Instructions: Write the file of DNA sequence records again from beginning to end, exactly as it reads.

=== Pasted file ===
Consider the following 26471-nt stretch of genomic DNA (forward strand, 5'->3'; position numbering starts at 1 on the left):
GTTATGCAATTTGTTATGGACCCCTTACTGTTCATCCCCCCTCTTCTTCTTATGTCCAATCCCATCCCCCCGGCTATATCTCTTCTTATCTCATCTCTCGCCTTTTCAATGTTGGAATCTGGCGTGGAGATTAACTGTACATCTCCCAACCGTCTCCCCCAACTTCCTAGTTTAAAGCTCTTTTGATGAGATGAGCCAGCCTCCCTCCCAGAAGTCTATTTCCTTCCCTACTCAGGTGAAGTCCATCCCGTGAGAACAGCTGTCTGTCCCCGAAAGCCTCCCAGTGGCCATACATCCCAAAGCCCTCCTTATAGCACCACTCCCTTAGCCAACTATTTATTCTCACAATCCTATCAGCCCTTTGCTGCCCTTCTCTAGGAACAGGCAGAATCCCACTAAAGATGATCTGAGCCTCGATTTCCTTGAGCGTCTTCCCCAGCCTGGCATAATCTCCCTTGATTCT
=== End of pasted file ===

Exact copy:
Consider the following 26471-nt stretch of genomic DNA (forward strand, 5'->3'; position numbering starts at 1 on the left):
GTTATGCAATTTGTTATGGACCCCTTACTGTTCATCCCCCCTCTTCTTCTTATGTCCAATCCCATCCCCCCGGCTATATCTCTTCTTATCTCATCTCTCGCCTTTTCAATGTTGGAATCTGGCGTGGAGATTAACTGTACATCTCCCAACCGTCTCCCCCAACTTCCTAGTTTAAAGCTCTTTTGATGAGATGAGCCAGCCTCCCTCCCAGAAGTCTATTTCCTTCCCTACTCAGGTGAAGTCCATCCCGTGAGAACAGCTGTCTGTCCCCGAAAGCCTCCCAGTGGCCATACATCCCAAAGCCCTCCTTATAGCACCACTCCCTTAGCCAACTATTTATTCTCACAATCCTATCAGCCCTTTGCTGCCCTTCTCTAGGAACAGGCAGAATCCCACTAAAGATGATCTGAGCCTCGATTTCCTTGAGCGTCTTCCCCAGCCTGGCATAATCTCCCTTGATTCT